You can't go wrong with more guides, .
My experiences differ.
I am greatly influenced by vintage Leonard Bamboo rods (I live near the Catskills, and love their aesthetics and function...)
and Leonard typically used a "length in feet + 2" setup fro number of guides 9incliding stripping guide, excluding tip top),
and for lengths between even feet, they sometimes rounded up.
So, a 7.5 rod would have either 9 or 10 guides.
I typically like more rather than less guides as I enjoy the "line feel" it produces.
Also distributes stresses more evenly across the length of the taper with more guides.
When I build rods, I tape-on guides and test-cast, before installing for good.
After an initial static-load, to get preferred spacings, I test-cast for final approval.
For certain rods, I've found adding that extra guide can make the rod feel sluggish.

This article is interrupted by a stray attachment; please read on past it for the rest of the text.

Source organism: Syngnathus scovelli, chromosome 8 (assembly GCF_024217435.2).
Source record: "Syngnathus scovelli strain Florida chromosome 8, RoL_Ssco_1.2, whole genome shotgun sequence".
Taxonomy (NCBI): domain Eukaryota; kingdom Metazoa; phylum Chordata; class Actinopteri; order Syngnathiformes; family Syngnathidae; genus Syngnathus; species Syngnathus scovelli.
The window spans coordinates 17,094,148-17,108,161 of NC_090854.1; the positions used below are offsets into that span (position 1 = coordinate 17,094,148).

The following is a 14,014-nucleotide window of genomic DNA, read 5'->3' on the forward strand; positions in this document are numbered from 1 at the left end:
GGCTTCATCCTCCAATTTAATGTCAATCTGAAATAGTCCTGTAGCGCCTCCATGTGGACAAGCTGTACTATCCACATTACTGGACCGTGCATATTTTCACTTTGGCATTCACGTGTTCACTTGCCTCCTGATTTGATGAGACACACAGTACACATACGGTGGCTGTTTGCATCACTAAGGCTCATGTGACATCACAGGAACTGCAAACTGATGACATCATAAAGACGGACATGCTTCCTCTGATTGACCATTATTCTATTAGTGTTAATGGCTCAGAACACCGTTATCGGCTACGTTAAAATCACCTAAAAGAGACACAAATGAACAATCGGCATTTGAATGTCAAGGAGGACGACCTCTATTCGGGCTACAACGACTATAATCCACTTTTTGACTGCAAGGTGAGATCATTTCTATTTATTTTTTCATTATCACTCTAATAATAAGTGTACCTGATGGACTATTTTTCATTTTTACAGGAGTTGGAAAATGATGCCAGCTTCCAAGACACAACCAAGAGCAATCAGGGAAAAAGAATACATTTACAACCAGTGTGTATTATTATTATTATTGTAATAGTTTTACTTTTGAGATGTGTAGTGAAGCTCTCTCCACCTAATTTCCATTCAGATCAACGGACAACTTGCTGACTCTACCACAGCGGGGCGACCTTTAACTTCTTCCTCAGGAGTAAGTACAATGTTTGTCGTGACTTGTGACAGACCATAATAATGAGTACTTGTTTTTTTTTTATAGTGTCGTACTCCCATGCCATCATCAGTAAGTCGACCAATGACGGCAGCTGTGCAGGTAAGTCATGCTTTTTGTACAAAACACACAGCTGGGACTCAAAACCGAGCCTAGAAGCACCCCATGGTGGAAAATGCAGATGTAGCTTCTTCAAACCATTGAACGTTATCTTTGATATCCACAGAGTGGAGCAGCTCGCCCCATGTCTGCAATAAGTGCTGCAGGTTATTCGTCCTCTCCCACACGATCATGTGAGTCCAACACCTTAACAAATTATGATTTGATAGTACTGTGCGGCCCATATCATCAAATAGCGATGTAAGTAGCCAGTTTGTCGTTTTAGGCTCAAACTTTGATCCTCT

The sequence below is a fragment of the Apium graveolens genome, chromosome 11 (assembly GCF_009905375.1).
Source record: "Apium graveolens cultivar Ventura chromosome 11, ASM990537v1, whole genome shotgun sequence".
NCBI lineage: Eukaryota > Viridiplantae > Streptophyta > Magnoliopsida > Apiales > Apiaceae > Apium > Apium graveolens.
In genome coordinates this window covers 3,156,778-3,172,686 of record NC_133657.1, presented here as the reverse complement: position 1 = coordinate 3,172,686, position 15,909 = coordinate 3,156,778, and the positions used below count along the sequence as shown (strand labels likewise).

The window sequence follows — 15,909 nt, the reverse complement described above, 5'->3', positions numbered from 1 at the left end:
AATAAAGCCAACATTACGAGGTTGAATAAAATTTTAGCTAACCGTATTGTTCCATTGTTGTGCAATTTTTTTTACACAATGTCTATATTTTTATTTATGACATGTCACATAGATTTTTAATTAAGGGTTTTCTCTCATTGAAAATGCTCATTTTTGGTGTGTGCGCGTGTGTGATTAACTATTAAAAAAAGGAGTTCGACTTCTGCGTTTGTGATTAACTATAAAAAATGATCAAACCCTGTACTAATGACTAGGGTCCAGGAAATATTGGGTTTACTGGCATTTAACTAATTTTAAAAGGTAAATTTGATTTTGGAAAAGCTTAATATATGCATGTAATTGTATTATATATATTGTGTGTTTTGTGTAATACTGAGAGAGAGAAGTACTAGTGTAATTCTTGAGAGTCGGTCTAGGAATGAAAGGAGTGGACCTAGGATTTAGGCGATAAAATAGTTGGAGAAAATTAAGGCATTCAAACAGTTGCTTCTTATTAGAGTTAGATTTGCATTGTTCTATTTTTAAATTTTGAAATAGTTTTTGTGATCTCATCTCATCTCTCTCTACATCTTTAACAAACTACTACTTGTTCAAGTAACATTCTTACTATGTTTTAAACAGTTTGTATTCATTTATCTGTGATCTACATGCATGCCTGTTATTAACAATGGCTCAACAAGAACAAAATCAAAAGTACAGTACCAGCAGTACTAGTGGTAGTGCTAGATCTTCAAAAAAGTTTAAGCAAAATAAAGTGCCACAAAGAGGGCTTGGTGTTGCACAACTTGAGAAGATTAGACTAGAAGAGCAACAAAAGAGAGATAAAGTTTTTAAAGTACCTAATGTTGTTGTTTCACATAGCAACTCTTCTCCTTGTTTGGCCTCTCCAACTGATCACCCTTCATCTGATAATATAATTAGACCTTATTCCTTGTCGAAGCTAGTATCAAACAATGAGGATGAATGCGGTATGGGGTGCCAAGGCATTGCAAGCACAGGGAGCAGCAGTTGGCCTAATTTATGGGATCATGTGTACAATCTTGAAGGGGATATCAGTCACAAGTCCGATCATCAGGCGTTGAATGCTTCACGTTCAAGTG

And then when reduced by one guide and re-spaced, it comes back alive.
Once, on a Lamiglas 7'0" #3 2pc rod, I even swapped-out the last 4 guides toward the tip to be light wire vs standard gauge.
Boy, that rod really came alive with that change. (RMorrison owns it now)
Moral of the story, try a few guide layouts and test-cast.
You will always arrive at the sweet-spot that way.
Any publish chart you may find is really only a one-size-fits-all "suggestion".
Start with that, but tweak for perfection....
That all said, I had a conversation once with a sage rodbuilder, asking about number of guides and spacing.
His response (paraphrasing): "Yeah you can mess with that to your heart's content, but the magic is really in the taper. All that other stuff is just nipping at the edges."